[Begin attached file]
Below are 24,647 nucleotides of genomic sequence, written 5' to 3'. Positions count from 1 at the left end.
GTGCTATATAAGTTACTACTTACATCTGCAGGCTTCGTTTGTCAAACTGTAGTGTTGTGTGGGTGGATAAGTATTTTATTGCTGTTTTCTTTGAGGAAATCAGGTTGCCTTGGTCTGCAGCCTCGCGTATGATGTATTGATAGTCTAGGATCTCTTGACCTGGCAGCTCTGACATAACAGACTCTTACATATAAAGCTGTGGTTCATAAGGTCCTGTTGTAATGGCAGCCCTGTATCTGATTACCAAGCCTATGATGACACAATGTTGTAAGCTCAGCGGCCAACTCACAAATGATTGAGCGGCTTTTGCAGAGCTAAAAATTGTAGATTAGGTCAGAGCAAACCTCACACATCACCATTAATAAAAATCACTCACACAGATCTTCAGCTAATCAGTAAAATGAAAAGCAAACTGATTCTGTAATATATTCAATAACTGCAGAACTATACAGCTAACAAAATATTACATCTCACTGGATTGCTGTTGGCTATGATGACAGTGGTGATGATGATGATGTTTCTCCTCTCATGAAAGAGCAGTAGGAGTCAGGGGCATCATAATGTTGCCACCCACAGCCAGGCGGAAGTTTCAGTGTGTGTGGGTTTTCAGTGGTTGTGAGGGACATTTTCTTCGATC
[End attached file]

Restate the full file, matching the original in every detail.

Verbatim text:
Below are 24,647 nucleotides of genomic sequence, written 5' to 3'. Positions count from 1 at the left end.
GTGCTATATAAGTTACTACTTACATCTGCAGGCTTCGTTTGTCAAACTGTAGTGTTGTGTGGGTGGATAAGTATTTTATTGCTGTTTTCTTTGAGGAAATCAGGTTGCCTTGGTCTGCAGCCTCGCGTATGATGTATTGATAGTCTAGGATCTCTTGACCTGGCAGCTCTGACATAACAGACTCTTACATATAAAGCTGTGGTTCATAAGGTCCTGTTGTAATGGCAGCCCTGTATCTGATTACCAAGCCTATGATGACACAATGTTGTAAGCTCAGCGGCCAACTCACAAATGATTGAGCGGCTTTTGCAGAGCTAAAAATTGTAGATTAGGTCAGAGCAAACCTCACACATCACCATTAATAAAAATCACTCACACAGATCTTCAGCTAATCAGTAAAATGAAAAGCAAACTGATTCTGTAATATATTCAATAACTGCAGAACTATACAGCTAACAAAATATTACATCTCACTGGATTGCTGTTGGCTATGATGACAGTGGTGATGATGATGATGTTTCTCCTCTCATGAAAGAGCAGTAGGAGTCAGGGGCATCATAATGTTGCCACCCACAGCCAGGCGGAAGTTTCAGTGTGTGTGGGTTTTCAGTGGTTGTGAGGGACATTTTCTTCGATC